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Mac OS X Panther Hacks
By Rael Dornfest, James Duncan Davidson
June 2004
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HACK
#96
Use iCal to Schedule Tasks
iCal can keep not only your appointments in check, but also the appointments of your system
[Discuss (0) | Link to this hack]

The first tool old-school Unix hands reach to when they need to schedule something to run on a schedule is cron . However, you don't have to go to the command line to schedule tasks. You can use iCal, the personal calendaring application that comes with Mac OS X. iCal features multiple calendars that can be published to other computers and synchronized with .Mac. To schedule something in iCal, you create an event: an entry on the calendar that is at a specific time with a specific duration. Events can be one-time occurrences or they can repeat.

Each event can have an alarm that displays a notice on your computer screen, opens a file, or even launches an application at a certain time prior to the event so that it can be ready for you. In addition, alarms can go off even if iCal is not running. iCal uses the iCal Helper application (stored in /Applications/iCal.app/Contents/Resources) to keep track of events and fire them off on schedule whether or not iCal itself is running.

You can use iCal's alarms along with AppleScript to execute just about any kind of task you like. To do so requires only three simple steps:

  1. Create an AppleScript application that performs the functionality you want and save it somewhere.

  2. Create a one-time or repeating event in iCal.

  3. Set the alarm properties on that event to open your AppleScript application.

TIP

One logical place to store your scripts is in ~/Library/Scripts. Anything you store here shows up in the Script menu, if you've enabled it. To enable the Script menu, go to /Applications/AppleScript and double-click Install Script Menu. You can store almost anything here, including AppleScripts, shell scripts, and even application aliases. (If you're a former Mac OS 9 user, now you have a replacement for your unconfigurable Apple menu.)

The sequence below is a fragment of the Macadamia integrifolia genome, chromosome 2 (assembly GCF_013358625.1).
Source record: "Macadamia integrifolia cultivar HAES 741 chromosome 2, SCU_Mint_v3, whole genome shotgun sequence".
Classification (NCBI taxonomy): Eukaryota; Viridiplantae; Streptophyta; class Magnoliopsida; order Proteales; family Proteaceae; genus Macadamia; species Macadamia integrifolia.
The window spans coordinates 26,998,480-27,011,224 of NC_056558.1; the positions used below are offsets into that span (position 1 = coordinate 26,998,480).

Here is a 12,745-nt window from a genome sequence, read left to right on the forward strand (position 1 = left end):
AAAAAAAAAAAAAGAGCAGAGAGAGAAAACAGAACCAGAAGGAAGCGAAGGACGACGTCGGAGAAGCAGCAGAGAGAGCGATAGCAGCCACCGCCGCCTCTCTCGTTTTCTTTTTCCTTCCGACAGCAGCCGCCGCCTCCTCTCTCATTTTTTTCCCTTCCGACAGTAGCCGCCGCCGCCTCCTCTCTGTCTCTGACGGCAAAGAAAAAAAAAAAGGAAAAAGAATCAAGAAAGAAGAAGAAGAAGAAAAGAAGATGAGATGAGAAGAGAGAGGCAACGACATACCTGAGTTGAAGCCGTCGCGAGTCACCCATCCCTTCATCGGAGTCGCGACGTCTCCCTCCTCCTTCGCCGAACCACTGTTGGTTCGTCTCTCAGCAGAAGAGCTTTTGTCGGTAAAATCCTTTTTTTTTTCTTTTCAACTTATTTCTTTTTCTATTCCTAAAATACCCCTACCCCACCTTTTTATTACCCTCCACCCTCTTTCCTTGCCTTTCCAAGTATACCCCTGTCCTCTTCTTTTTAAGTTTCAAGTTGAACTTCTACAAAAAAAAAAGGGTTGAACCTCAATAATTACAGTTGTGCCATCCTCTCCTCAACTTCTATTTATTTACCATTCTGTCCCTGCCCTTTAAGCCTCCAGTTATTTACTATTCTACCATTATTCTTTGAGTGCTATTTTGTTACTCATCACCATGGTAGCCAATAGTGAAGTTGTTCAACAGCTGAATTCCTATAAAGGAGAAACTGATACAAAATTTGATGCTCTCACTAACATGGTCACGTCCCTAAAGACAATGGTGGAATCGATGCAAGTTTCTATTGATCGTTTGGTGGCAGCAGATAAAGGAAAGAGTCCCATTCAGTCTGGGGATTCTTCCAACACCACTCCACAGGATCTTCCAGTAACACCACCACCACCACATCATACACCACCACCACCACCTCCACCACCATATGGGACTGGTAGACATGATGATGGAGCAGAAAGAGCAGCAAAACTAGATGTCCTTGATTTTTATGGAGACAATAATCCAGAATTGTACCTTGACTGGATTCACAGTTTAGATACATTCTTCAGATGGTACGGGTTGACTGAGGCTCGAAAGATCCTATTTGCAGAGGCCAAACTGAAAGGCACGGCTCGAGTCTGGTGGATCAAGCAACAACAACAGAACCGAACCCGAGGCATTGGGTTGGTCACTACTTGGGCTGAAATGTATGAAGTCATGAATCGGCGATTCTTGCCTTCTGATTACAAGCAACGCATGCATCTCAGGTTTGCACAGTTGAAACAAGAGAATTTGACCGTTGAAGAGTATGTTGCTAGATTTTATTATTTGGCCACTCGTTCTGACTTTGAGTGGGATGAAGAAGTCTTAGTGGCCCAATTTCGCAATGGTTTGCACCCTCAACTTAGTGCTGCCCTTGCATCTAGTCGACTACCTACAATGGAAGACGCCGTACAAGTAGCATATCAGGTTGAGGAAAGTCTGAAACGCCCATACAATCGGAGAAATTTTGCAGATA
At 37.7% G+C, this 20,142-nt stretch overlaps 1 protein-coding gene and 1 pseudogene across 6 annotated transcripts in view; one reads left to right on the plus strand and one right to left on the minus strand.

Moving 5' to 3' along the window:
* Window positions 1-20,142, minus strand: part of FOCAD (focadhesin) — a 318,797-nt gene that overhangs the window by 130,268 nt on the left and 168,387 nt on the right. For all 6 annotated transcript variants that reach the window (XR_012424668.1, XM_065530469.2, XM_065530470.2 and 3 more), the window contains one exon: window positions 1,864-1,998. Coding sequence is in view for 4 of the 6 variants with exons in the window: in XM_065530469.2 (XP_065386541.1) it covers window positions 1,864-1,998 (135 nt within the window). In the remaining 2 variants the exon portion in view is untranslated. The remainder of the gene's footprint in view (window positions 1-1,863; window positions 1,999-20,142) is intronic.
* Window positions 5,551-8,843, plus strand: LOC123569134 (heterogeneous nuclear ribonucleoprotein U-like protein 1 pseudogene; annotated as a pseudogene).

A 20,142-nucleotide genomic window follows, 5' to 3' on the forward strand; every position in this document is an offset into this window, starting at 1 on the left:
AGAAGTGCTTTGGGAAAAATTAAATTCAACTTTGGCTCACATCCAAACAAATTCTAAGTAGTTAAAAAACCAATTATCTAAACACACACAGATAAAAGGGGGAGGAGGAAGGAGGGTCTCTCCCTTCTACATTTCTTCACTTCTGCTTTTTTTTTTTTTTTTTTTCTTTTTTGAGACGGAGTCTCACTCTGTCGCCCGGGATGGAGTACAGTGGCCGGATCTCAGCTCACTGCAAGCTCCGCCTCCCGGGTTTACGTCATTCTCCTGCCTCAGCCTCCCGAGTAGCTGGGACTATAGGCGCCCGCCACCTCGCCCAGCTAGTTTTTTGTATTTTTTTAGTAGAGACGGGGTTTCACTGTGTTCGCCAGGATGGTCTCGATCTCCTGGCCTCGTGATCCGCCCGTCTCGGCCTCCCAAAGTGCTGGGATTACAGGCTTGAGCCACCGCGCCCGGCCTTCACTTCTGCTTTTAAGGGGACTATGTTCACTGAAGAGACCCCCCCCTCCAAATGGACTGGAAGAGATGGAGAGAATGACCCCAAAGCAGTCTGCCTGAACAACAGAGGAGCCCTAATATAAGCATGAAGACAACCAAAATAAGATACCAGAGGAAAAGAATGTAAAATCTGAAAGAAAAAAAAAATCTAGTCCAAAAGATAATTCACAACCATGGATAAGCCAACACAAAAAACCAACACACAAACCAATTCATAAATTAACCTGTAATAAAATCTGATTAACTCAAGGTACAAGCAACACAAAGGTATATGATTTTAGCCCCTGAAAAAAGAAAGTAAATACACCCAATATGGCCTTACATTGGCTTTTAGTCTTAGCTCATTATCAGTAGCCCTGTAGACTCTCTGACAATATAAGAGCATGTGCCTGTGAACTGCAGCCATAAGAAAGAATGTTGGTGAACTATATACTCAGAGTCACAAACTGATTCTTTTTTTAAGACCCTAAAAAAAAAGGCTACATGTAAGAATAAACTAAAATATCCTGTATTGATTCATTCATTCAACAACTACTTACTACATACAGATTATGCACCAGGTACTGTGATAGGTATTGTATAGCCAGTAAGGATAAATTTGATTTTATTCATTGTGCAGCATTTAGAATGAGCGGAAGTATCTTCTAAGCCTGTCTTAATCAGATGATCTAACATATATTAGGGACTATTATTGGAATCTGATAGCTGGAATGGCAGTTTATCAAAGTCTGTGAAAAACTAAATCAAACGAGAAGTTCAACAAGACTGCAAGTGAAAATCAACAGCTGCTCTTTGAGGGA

For example, if you want to email a listing of all the files in your Home directory every week, you can create the following AppleScript with the Script Editor (/Applications/AppleScript) that scans the directory and emails the results:

set listing to (do shell script "/bin/ls -l $HOME")
tell application "Mail"
 set the newMessage to (make new outgoing message with properties ¬
 {subject:"Home dir ls output", content:listing})
 tell newMessage
 make new to recipient with properties {address:"you@somewhere.com"}
 end tell
 send newMessage
end tell

Once you have saved this script as an AppleScript application named ListHomeDir, you can set it up to run in response to an event. The key to running an application when an event is scheduled is to have the alarm set to "Open file" and then select the application as the file to open, as shown in .

Figure 1. Setting a repeating event in iCal to execute a task

Once the alarm has been set, as long as you are logged into the computer at the time the event is scheduled for, the AppleScript application executes. For many tasks, this sort of scheduling works out just fine. But if you want to run a task every hour, or when you aren't logged in to your Mac, you'll need to go to the command line and use the Unix scheduling tools.


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